Chance encounter: Lighting up with a witness to murder/suicide

Posted 09.18.06

[Editor's Note: Reporter Russell Cooper was nearby at 12:41 p.m. on September 13, 2006, when a 25-year-old non-student went on a shooting rampage at Montreal's Dawson College. Kimveer Gill shot 21 students, killing one, before being wounded by a city policeman and then killing himself. This is Cooper's take on the shootings two days later.]

MONTREAL, QC | I stood on the corner of de Maisonneuve and Atwater moments after the shootings at Dawson College and watched horrified people stream out of the school.

As a journalism student, I had the urge to find the story, to aggressively inquire, to search for the story, the truth. But my legs failed to move until a man with blood on his flip flops hurried past me. He was shaking and looked as if he had almost been shot.

I gave him a cigarette to calm him. We sat down and smoked.

"There was blood all over the ground, " he said. " I saw him die." He was speaking of Kimveer Gill, the man with the gun.

I had no idea who this person I was smoking with was. He looked about my age and could've been my new best friend in different circumstances. I listened as he spoke of the ordeal he had just witnessed. (I neglected to tell him I was mentally recording our interaction. At this point, I was just a fellow human being who might be able to help, with cigarettes or an ear. It was the most I could offer.)

We sat for a few moments until he needed to get on the telephone. He was being swarmed with frantic friends who were just coming out of shock, asking if they had seen other mutual friends.

So much was still unknown: Was there another shooter? How many were shot? Are we safe?

We parted shortly after. He walked away without telling me his name or anything else. I sat on the same de Maisonneuve stoop and watched as the pandemonium continued.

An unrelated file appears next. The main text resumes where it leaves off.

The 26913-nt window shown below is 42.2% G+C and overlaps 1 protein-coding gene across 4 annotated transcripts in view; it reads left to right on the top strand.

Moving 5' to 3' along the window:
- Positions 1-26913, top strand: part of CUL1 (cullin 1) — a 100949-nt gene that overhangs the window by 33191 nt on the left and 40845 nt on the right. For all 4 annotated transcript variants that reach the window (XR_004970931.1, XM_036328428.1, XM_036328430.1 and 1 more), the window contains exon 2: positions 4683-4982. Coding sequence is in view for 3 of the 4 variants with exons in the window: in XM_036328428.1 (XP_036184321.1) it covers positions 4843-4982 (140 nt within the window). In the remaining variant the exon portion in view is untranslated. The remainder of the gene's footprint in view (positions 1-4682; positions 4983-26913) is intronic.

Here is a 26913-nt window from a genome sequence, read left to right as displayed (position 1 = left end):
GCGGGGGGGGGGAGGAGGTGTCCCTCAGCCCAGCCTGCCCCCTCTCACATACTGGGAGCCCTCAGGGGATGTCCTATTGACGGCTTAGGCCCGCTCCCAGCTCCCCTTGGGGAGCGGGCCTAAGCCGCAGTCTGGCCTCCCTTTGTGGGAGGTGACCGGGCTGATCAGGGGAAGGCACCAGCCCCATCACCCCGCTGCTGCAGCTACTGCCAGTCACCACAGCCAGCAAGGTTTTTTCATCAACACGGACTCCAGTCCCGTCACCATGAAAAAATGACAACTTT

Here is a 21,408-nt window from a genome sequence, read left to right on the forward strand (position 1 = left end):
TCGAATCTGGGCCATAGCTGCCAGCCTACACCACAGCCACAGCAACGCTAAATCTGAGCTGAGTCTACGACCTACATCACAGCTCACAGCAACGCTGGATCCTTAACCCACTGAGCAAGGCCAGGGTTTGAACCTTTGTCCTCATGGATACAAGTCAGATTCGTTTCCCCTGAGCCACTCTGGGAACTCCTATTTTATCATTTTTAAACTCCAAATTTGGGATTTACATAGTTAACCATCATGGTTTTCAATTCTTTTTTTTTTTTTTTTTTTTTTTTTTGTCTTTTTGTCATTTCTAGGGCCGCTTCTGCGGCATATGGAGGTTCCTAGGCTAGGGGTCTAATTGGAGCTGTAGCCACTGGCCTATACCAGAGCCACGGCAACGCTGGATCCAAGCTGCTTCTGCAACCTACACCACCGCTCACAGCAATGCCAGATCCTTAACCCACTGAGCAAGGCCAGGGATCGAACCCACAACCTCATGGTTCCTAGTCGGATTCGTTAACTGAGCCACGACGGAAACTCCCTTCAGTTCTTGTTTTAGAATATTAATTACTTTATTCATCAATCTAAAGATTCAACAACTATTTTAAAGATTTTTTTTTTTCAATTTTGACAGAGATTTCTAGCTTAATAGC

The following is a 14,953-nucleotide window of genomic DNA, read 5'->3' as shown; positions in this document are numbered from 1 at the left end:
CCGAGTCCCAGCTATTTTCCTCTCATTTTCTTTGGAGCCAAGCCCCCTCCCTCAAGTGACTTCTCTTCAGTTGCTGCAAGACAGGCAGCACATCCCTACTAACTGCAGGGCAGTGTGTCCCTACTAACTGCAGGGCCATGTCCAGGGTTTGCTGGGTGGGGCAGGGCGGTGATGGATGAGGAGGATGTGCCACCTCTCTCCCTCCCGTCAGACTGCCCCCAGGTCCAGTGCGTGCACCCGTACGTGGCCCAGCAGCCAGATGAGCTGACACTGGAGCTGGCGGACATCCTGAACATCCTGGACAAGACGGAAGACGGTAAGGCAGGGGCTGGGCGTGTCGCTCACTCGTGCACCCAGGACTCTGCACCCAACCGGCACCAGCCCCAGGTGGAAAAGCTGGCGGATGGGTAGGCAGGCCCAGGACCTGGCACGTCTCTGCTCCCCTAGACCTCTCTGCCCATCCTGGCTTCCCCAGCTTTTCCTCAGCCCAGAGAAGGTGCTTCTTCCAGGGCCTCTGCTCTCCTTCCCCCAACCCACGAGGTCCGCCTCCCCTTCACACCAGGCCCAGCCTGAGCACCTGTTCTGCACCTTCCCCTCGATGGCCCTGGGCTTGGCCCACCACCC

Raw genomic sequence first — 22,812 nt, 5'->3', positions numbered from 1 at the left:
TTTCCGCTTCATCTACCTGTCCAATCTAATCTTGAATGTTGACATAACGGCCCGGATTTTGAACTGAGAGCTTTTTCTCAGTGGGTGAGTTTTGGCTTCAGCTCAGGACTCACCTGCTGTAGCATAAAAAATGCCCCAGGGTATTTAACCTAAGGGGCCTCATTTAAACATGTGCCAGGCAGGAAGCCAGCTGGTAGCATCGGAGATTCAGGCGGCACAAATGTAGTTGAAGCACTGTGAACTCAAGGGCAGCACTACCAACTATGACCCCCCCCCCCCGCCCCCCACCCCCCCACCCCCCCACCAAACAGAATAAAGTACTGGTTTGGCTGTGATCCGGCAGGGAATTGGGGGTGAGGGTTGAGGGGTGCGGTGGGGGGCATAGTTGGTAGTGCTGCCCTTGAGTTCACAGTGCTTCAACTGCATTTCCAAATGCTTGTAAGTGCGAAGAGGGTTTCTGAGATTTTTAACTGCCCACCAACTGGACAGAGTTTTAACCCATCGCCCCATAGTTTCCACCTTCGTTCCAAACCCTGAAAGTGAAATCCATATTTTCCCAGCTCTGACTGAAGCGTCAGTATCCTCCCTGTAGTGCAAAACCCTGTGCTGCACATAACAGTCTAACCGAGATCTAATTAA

All I could think of was the loss of innocence. How somebody could be so selfish as to unload into a crowd of unguarded students is beyond all rational thought. I watched as he hugged his friends and cried.

We all know now that this had nothing to do with rational thought. It was an act of madness, of unmitigated revenge, of numbing violence.

This is a turning point is our history, I said to myself. No longer would I ever be able to bike past Dawson and not see a body with a river of blood streaming from it. This is a sombre vision, but it's the truth. Kimveer Gill's actions have marred me; I no longer believe that this world is as honourable as I thought it to be.

As the details emerge, we learn that Gill wanted to die in a "hail of bullets," that he called himself the "Angel of Death," that he said "Life is a video game, sometimes you gotta die."

Beyond the bombshell value of his statements, I am silenced by the weight of his testimony. We examine the direction of society and pose pointed questions about how we can improve. Hell, listening to the radio in these past days, all we have done is explain and wax poetic about what could've been done to avoid this tragic event.

The last thing I want to do is to detract from the seriousness of September 13th. What transpired was appalling and atrocious. My heart and my tears go out to those affected.

But we must have faith in the human spirit. We must understand that, though it does not excuse, these are symptoms of our society.

How do we expect someone who is unstable, ostracized by certain circles, and apparently unguided to react to a video game called "Super Columbine Massacre"?

What do we expect from a world-wide society that breeds conditions where violence and hate are okay?

There are no easy answers, I know. And I wish I could offer something to aid in the situation we as Montrealers and humans find ourselves in. And I can't, really. As I've finished my tenth cigarette and my hands are still shaking, all I can offer is some sort of naïve understanding.

Humans are extremely adaptable and strong. However staggering these events have been, it has happened throughout history and still happens today all over the world. Just because it happened three blocks from my school does not make it unusual.

Perhaps I am merely waxing poetic. After all, I am alive. Everybody I know made it out alive. All I have expended are heartbeats and cigarettes…

Russell Cooper, 29, was born in Sudbury, Ontario. He says he's a 'recovering musician and treeplanter'. "I'm now studying journalism," he adds, "but will probably one day be a recovering journalist, planting trees in a jazz bar.".

Copyright © 2006 Russell Cooper/Log Cabin Chronicles/09.06